Ajami, an Israeli movie that was nominated for best foreign film last year, is commendable for its fairness and its relevant and necessary message about violence in the middle east. Israeli Jews, Israeli and Palestinian muslims, and Israeli Christians all see their lives torn apart by violence that's so entrenched in their culture and their part of the world that it's inescapable. Try as they will to do the right thing, they're unable to avoid conflict.
The movie opens with gunfire as a teenager is killed in front of the car he just bought. Turns out his neighbor, Omar (Shahis Kabaha) had sold it to him and was the one who was supposed to die. A local tribe actually wants Omar's whole family dead because his uncle killed one of their members, who tried to shoot up the restaurant where he worked. The uncle is dead, and the family has to pay a huge fine if they don't want to end up like him. Convoluted, yes, but that's the nature of violence in the middle east, where grudges are kept and where irrational hatred reigns. And Omar is just one of a large cast of characters in Ajami who are caught up in some sort of mess. The movie intertwines (a la Arriaga) his story with about half a dozen others, and they're all jumbled chronologically, which serves to heighten the sense of disorientation. Ajami occasionally trips over the narrative when it gets needlessly complicated, but for the most part, the movie builds methodically, and the pieces start to come together in illuminating ways (the ending is a little iffy).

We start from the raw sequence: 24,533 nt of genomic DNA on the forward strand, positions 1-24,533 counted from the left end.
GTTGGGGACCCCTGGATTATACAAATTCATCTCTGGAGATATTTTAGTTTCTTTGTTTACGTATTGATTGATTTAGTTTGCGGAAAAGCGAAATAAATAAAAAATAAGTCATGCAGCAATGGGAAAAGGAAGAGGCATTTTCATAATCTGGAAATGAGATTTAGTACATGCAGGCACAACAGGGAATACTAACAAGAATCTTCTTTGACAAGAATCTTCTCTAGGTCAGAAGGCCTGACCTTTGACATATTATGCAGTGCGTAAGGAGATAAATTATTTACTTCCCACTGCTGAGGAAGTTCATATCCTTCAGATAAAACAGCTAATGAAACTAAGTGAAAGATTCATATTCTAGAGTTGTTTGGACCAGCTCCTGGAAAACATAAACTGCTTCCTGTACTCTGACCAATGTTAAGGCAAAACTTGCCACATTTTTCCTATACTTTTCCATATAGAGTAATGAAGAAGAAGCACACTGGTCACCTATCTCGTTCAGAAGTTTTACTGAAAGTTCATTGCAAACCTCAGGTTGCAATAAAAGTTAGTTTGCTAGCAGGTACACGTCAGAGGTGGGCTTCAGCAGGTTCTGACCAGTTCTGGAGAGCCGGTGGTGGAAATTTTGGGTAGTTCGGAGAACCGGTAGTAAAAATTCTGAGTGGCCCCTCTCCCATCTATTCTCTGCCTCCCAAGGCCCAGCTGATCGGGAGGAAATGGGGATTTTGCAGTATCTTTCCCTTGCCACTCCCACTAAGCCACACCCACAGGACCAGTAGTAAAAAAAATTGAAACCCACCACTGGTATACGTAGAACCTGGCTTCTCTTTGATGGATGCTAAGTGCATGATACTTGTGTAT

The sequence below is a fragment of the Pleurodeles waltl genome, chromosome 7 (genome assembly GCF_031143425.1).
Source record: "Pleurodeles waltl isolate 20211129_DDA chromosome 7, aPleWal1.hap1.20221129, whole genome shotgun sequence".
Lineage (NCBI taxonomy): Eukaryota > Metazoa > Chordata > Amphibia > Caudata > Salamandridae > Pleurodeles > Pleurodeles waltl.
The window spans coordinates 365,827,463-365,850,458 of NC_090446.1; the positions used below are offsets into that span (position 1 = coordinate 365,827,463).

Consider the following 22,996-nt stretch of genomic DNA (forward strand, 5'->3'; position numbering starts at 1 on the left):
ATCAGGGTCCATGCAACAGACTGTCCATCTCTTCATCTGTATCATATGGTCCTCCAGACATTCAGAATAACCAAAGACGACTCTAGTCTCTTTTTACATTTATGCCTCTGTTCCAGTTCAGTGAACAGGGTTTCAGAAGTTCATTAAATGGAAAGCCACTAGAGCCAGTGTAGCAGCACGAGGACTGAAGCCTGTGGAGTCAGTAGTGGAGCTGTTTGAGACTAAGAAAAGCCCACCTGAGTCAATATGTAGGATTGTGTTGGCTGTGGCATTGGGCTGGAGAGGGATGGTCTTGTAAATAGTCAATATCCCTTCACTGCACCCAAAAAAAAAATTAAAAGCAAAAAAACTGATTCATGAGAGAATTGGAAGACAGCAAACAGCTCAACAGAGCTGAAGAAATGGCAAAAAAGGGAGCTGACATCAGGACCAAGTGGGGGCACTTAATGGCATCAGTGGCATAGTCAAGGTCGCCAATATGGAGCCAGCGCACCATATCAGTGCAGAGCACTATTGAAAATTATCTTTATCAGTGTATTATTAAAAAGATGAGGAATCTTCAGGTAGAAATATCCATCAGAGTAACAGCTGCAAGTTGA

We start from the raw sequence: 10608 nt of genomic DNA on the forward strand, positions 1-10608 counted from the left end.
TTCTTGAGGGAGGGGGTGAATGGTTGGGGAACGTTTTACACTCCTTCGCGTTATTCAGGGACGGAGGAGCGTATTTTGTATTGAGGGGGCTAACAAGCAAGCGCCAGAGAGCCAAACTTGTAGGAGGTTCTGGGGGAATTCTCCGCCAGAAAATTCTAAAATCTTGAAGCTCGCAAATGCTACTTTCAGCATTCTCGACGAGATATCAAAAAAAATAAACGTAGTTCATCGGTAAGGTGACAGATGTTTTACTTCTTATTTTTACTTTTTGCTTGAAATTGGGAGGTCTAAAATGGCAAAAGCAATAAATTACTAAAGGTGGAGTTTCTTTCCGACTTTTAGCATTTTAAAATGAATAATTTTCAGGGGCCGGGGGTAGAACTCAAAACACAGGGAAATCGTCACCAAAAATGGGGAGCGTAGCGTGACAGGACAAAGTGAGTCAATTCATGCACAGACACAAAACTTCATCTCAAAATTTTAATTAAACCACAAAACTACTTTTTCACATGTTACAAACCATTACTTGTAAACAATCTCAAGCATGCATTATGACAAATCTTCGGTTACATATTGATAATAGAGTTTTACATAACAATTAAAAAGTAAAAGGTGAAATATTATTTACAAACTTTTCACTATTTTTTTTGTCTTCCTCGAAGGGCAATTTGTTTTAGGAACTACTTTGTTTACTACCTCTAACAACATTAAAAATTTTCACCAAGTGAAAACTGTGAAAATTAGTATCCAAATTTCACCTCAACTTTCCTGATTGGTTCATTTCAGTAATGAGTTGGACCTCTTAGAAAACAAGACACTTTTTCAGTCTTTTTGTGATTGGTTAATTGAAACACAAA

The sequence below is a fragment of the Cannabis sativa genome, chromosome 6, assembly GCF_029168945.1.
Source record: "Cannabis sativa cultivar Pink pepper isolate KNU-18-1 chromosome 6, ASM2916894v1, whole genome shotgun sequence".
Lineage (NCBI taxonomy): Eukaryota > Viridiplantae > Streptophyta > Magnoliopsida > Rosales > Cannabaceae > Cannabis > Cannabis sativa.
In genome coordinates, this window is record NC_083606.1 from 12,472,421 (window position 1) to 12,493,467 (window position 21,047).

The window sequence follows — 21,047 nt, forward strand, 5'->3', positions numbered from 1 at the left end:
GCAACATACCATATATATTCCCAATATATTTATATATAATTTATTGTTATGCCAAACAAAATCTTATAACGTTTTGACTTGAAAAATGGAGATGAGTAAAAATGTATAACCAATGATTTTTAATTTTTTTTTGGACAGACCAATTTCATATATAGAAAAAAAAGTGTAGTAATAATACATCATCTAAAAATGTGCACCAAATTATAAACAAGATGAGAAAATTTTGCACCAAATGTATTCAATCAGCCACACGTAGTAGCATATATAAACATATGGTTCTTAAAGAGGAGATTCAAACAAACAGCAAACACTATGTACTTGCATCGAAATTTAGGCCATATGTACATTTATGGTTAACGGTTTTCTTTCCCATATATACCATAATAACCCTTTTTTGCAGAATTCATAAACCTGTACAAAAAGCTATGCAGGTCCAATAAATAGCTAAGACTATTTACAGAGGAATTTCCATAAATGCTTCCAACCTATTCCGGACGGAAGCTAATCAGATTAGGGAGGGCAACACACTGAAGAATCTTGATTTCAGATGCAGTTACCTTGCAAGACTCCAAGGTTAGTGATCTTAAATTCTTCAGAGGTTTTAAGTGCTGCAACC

If Ajami's message demands that we pay attention to it (keep in mind that it was co-written and directed by Yaron Shani, an Israeli Jew, and Scandar Copti, an Israeli arab), it's the way the story is told that makes that the film all the more essential. It has the gritty intensity of the best of its genre, such as City of God, Gommora, or A Prophet (also a contender from 2009). "Ajami" is the name of a neighborhood in the city of Jaffa, and everything about the streets and the people in them feels alive and authentic. Many of the actors are non-professionals, but they all give excellent performances, and their characters come off as more sympathetic and relatable than I could have expected. Binj, Nasri, Malek, and Dando all play tough, but they're a vulnerable bunch, more scared than anything else. And when tragedy strikes, it's all the more appalling for feeling so real.